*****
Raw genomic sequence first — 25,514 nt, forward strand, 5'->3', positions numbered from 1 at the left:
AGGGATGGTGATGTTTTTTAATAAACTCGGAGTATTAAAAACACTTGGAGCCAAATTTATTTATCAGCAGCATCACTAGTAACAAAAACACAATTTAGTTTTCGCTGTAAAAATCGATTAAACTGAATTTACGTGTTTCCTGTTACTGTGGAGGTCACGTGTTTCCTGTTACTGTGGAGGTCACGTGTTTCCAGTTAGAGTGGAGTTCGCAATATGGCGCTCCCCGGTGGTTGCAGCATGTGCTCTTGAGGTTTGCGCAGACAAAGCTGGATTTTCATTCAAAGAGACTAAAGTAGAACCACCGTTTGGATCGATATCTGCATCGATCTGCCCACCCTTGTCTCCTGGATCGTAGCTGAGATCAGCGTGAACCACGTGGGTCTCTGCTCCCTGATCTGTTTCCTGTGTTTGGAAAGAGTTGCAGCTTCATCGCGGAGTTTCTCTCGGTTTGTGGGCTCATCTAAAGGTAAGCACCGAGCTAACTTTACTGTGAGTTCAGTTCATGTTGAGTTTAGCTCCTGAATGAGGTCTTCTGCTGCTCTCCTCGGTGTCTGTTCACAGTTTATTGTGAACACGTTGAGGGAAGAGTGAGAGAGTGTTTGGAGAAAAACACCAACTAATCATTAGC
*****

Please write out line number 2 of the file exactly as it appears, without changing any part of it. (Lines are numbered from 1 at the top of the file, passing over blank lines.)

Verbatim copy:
AGGGATGGTGATGTTTTTTAATAAACTCGGAGTATTAAAAACACTTGGAGCCAAATTTATTTATCAGCAGCATCACTAGTAACAAAAACACAATTTAGTTTTCGCTGTAAAAATCGATTAAACTGAATTTACGTGTTTCCTGTTACTGTGGAGGTCACGTGTTTCCTGTTACTGTGGAGGTCACGTGTTTCCAGTTAGAGTGGAGTTCGCAATATGGCGCTCCCCGGTGGTTGCAGCATGTGCTCTTGAGGTTTGCGCAGACAAAGCTGGATTTTCATTCAAAGAGACTAAAGTAGAACCACCGTTTGGATCGATATCTGCATCGATCTGCCCACCCTTGTCTCCTGGATCGTAGCTGAGATCAGCGTGAACCACGTGGGTCTCTGCTCCCTGATCTGTTTCCTGTGTTTGGAAAGAGTTGCAGCTTCATCGCGGAGTTTCTCTCGGTTTGTGGGCTCATCTAAAGGTAAGCACCGAGCTAACTTTACTGTGAGTTCAGTTCATGTTGAGTTTAGCTCCTGAATGAGGTCTTCTGCTGCTCTCCTCGGTGTCTGTTCACAGTTTATTGTGAACACGTTGAGGGAAGAGTGAGAGAGTGTTTGGAGAAAAACACCAACTAATCATTAGC